Once the fleet of 200 blue and yellow Lustron trucks drove away from the plant, or the trailers were crated and loaded onto a train, the material was delivered to the prepared foundation and building site. Ideally, a Lustron house could be erected in 350 hours by a company-trained crew available through the licensed dealer-builder in the region. Normal building time was estimated at two weeks; however, it often took longer since most construction crews never erected enough houses to achieve maximum efficiency.
Unlike William Levitt in his suburban Levittown developments, whose company employed “unskilled” laborers rather than craftsmen and paid them for piecework in order to avoid the hourly wage due to skilled union employees, Strandlund did not try to cut union labor from the building process. In fact, he and his management team kept the American Federation of Labor (AFL) informed throughout the process of setting up the company and maintained good relations so that the AFL signed a new type of agreement that took into account the needs of prefabricated housing. It was hailed as a model agreement of fair dealing between the building trades and prefabricated housing manufacturers. The Lustron Corporation and three federated unions signed a two-year labor agreement that ensured organized labor would have year-round employment and that the factory workers and those at the union site would be union members. Lustron gained the promise of no factory disruptions and efficient assembly onsite in the U.S. and Canada as well as the pledge that union officials would intercede on the company’s behalf locally if issues came up onsite.
The Lustron Company promised “A New Standard for Living,” and while its advertising acknowledged their role in alleviating the housing shortage, it uncompromisingly stated, “this new idea in home construction is not an ‘emergency’ or stopgap project but is planned on the long-range basis of complete customer pride and satisfaction and as a new contribution to the art of living.” Lustron’s promotional materials emphasized its size, modern features, permanence, low maintenance, and quick assembly at a price middle-class Americans could afford: $6,000–$7,000. The company touted the one-story, gable-roofed structure’s five spacious rooms (two of which were bedrooms), seven closets, generous utility room, and full bath in their most popular offering, the Westchester model. At 1,085 square feet (31 by 35 feet), it was slightly larger than the 983 square feet of finished space in the average-sized single-family home of 1950.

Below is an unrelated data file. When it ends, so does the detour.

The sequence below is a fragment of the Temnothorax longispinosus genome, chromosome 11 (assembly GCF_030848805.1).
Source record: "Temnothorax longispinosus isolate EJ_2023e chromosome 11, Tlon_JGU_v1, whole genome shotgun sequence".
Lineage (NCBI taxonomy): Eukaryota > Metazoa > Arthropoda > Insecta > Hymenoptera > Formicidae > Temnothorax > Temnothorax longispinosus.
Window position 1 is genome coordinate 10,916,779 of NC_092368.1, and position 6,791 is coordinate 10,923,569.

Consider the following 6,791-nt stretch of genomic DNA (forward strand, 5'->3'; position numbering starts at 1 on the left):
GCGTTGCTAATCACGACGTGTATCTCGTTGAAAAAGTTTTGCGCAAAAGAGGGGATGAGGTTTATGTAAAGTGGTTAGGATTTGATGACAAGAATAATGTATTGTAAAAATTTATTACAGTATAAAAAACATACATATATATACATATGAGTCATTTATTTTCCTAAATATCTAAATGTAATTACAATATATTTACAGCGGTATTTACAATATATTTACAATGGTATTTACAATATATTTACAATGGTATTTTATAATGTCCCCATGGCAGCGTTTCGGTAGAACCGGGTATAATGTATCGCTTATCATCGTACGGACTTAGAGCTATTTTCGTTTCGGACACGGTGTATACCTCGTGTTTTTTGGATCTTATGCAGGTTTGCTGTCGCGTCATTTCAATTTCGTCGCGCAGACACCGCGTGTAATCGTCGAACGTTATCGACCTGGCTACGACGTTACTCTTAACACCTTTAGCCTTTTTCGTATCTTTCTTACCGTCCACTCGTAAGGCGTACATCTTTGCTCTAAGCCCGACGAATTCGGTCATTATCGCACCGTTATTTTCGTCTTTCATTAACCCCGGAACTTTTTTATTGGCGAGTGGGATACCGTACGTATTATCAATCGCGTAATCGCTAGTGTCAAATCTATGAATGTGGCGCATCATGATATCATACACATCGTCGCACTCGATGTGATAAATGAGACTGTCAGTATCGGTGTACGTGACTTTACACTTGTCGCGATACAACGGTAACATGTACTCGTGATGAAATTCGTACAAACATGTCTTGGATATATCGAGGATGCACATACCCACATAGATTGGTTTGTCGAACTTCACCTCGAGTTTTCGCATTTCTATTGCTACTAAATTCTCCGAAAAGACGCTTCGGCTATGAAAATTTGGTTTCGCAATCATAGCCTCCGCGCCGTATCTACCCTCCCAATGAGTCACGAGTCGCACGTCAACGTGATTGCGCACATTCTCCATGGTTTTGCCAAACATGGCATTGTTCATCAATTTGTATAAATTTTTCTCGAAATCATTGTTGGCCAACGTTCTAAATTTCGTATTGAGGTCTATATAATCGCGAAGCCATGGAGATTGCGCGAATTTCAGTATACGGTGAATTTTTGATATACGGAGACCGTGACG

Although conceived as a type of bungalow, as the design was finalized and produced it was advertised as a modified contemporary ranch style. The Westchester Deluxe was most often assembled so that its long facade faced the street and featured two picture windows on either side of the front entrance. A small covered porch and entryway was notched into the left corner, modulating the turn and creating a second facade ideal for corner lots. The picture windows let light into the dining room and living room, respectively, with the latter situated within a slightly protruding bay. At the rear of the house, a back door led into the kitchen and the utility room. The design included built-in features that were also made of porcelain-enameled steel. Among them was a built-in china cabinet pass-through between the dining room and kitchen. The kitchen side featured display shelving with two flanking cabinets and drawers below it, while the dining room side had wall cabinets with sliding doors and under-counter drawers. In the living room, an inset, half-length, built-in bookcase, ideally situated to place a sofa beneath it, had on its reverse in the master bedroom a centered expansive mirror above an incorporated dressing table. Closets on either side filled out the rest of the bedroom wall. Other space-saving features included pocket doors throughout the interior and an inventive dual-purpose dishwasher/washing machine. Efficiency and convenience were watchwords of modernity and the utility room, handily located off the kitchen, was the epitome of convenience and eliminated the need for working in a dreary basement. Laundry could be hung on a clothesline that was attached to integrated wall hooks. The room also had space for an ironing board and sewing equipment, or a home workshop, as well as the water heater and radiant-heat ceiling unit.